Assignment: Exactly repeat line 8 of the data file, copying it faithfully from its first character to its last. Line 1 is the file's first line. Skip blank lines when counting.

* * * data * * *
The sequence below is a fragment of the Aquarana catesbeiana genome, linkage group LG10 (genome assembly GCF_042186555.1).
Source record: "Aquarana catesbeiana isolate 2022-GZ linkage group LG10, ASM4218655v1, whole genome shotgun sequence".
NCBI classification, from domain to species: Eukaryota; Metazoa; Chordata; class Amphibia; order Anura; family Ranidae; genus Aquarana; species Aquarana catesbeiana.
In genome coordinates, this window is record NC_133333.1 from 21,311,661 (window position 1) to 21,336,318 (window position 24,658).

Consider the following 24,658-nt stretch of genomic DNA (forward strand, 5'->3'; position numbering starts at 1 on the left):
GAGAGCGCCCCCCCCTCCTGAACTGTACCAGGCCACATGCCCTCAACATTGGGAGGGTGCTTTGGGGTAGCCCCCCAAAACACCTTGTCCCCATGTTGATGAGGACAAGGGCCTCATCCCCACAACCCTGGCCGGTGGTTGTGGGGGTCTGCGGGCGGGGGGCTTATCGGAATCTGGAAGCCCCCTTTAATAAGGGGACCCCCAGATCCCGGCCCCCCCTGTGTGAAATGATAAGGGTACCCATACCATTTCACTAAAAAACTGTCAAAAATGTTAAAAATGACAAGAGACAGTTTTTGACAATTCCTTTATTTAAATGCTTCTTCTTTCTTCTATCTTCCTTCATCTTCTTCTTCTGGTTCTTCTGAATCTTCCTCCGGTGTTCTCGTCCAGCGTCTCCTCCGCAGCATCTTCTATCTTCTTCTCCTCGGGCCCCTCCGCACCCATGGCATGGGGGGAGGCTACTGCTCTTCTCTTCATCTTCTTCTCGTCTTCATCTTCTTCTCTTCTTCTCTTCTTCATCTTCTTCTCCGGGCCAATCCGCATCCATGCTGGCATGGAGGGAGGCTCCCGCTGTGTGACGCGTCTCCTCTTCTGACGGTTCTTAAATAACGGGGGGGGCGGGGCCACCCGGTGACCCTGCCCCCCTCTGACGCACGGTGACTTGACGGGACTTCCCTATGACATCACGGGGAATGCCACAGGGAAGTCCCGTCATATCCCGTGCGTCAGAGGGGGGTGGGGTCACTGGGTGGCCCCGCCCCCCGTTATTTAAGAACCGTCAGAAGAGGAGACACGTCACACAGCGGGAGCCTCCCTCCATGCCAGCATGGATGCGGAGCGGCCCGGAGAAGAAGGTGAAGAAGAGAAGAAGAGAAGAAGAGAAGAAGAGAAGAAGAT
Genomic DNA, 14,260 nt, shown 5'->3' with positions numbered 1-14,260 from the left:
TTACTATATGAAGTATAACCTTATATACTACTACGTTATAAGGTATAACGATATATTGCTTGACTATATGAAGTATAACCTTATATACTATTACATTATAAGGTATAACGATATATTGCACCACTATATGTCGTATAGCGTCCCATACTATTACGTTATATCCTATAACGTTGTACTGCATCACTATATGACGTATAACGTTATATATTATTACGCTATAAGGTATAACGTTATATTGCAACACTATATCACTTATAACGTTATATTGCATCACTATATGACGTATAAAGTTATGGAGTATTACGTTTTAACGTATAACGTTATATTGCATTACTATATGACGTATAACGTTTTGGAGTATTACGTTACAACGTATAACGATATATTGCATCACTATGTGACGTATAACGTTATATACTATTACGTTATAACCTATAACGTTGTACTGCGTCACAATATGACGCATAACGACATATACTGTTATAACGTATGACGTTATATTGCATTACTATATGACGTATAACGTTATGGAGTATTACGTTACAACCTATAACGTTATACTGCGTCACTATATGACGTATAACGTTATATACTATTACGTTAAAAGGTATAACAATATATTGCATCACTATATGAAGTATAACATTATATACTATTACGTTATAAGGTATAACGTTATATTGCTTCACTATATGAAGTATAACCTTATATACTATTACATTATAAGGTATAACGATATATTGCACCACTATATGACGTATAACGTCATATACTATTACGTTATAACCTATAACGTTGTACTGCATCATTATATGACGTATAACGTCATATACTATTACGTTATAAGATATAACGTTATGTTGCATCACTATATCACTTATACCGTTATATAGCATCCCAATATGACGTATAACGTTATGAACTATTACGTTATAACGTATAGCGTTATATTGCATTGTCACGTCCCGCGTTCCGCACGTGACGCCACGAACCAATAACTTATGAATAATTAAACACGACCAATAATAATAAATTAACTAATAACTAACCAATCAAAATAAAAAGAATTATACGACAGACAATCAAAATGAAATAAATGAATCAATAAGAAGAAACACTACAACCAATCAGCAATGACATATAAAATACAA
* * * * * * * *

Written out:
TTACTATATGAAGTATAACCTTATATACTACTACGTTATAAGGTATAACGATATATTGCTTGACTATATGAAGTATAACCTTATATACTATTACATTATAAGGTATAACGATATATTGCACCACTATATGTCGTATAGCGTCCCATACTATTACGTTATATCCTATAACGTTGTACTGCATCACTATATGACGTATAACGTTATATATTATTACGCTATAAGGTATAACGTTATATTGCAACACTATATCACTTATAACGTTATATTGCATCACTATATGACGTATAAAGTTATGGAGTATTACGTTTTAACGTATAACGTTATATTGCATTACTATATGACGTATAACGTTTTGGAGTATTACGTTACAACGTATAACGATATATTGCATCACTATGTGACGTATAACGTTATATACTATTACGTTATAACCTATAACGTTGTACTGCGTCACAATATGACGCATAACGACATATACTGTTATAACGTATGACGTTATATTGCATTACTATATGACGTATAACGTTATGGAGTATTACGTTACAACCTATAACGTTATACTGCGTCACTATATGACGTATAACGTTATATACTATTACGTTAAAAGGTATAACAATATATTGCATCACTATATGAAGTATAACATTATATACTATTACGTTATAAGGTATAACGTTATATTGCTTCACTATATGAAGTATAACCTTATATACTATTACATTATAAGGTATAACGATATATTGCACCACTATATGACGTATAACGTCATATACTATTACGTTATAACCTATAACGTTGTACTGCATCATTATATGACGTATAACGTCATATACTATTACGTTATAAGATATAACGTTATGTTGCATCACTATATCACTTATACCGTTATATAGCATCCCAATATGACGTATAACGTTATGAACTATTACGTTATAACGTATAGCGTTATATTGCATTGTCACGTCCCGCGTTCCGCACGTGACGCCACGAACCAATAACTTATGAATAATTAAACACGACCAATAATAATAAATTAACTAATAACTAACCAATCAAAATAAAAAGAATTATACGACAGACAATCAAAATGAAATAAATGAATCAATAAGAAGAAACACTACAACCAATCAGCAATGACATATAAAATACAA